7 Warning Signs of Breast Cancer and What They Mean
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Breast cancer is the most commonly diagnosed cancer in women. One in eight women in the U.S. will be diagnosed with breast cancer in her lifetime. While rare, it is also possible for men to get breast cancer. Fortunately, outcomes for breast cancer patients have improved significantly in recent decades.

Early diagnosis is important to successfully treating breast cancer. If you know the warning signs, you can get medical attention for yourself or your loved one sooner. Since breast cancer is so common, it is important for everyone to know the warning signs.

7 Breast Cancer Warning Signs

1. New lump in breast, collar, or underarm

The most well-known warning sign when it comes to breast cancer is a breast lump. A lump can occur in the breast itself, but may also appear in the collar region or underarm. Breast tissue extends from your collarbone to your underarm and rib cage. Lumps are often hard and painless with irregular edges, but some lumps may be painful or tender.

Most breast lumps are not caused by cancer, but if you find a lump, it’s important to have it looked at by a doctor. It is normal to have breast lumps before your period that go away. If you have a lump that does not disappear at the end of your period, you should alert your doctor.

2. Breast thickening or swelling

Breast thickening or swelling may be a sign of breast cancer. Swelling can also occur around your collarbone or armpits. This may be a sign that breast cancer has spread to your lymph nodes. Sometimes, patients notice breast swelling without ever noticing a lump. Thickening or swelling may cause a noticeable change in the size or shape of your breasts. Thickening or swelling may occur in one breast, or in both.

3. Breast skin dimpling

Breast dimpling may appear in a few different ways. It may appear as a single dimple, if there is a mass growing in the breast that is pulling the skin inward. Dimpling may also appear along with thickened skin, which may look like the dimples on an orange peel. This is a sign of a rare form of breast cancer called inflammatory breast cancer. Since dimpling is so visible, it is often the first sign someone notices. Be alert to any changes in the texture of your breasts.

4. Nipple changes

Changes to one or both nipples may be a sign of breast cancer. Changes can include discharge, which may be bloody. Blood can be a sign that the cause is breast cancer rather than an infection. Your nipple might turn inward or the skin may become red, scaly, or thickened.

5. Red, flaky, itchy, warm, or thickened skin

Sometimes, red, flaky, itchy, warm, or thickened skin can be a sign of breast cancer. Thickened skin may begin to feel like an orange peel. The most common cause of these symptoms is mastitis. Mastitis is an infection that can occur while breastfeeding but is also a sign of breast cancer. If you’re experiencing these symptoms and they’ve lasted more than a week, you should talk to your doctor.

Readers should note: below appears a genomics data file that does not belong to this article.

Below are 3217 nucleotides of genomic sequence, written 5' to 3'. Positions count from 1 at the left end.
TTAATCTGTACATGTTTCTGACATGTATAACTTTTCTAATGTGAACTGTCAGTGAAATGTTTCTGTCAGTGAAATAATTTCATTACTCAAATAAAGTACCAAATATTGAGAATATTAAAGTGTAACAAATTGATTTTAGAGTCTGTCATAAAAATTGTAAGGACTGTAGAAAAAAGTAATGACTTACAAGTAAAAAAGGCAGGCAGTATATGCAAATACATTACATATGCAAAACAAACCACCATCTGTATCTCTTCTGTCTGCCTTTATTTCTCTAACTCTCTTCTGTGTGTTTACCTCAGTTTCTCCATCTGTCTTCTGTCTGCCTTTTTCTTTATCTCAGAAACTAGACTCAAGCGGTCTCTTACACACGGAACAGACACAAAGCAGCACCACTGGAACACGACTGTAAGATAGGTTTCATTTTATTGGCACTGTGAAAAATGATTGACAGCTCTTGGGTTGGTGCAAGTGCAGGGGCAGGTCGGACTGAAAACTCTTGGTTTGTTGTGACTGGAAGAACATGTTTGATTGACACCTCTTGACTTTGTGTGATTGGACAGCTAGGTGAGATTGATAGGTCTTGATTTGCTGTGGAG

6. Breast, upper back, or shoulder pain

It is normal to experience some breast pain around the time of your period, due to hormonal changes. Breast pain may also be a sign of breast cancer, especially if it lasts for more than a few weeks. Pain from breast cancer is most likely to appear in the breasts, underarm, or collarbone. It is also possible for pain to appear in the upper back or shoulder.

Some patients assume they’ve pulled a muscle in their shoulder when they have breast cancer. This pain can be due to metastasis, which is when cancer spreads from one part of the body to another. Shoulder and upper back pain are very common and usually don’t mean a patient has breast cancer. If you’ve had shoulder or back pain that won’t go away, a doctor can screen you for cancer, along with other conditions.

7. No symptoms at all

Some women with breast cancer don’t experience any symptoms at all. It is important to follow guidelines for screening even if you don't have symptoms. Here are the current screening recommendations, according to the American Cancer Society:

  • Women ages 40-44 should have the choice to have an annual breast exam and mammogram if they wish to.
  • Women ages 45-54 should have a mammogram every year.
  • Women 55 and older can either continue yearly mammograms or switch to every two years.
  • Screening should continue as long as the patient is healthy and expected to live for at least ten more years.

Different organizations have different screening recommendations, and some women should have screening earlier. This is especially true if you have a family history of breast cancer since breast cancer can be genetic. Speak to your doctor about the best screening plan for you if you have a family history of breast cancer. This may include mammograms or even genetic testing.

Breast Cancer in the Elderly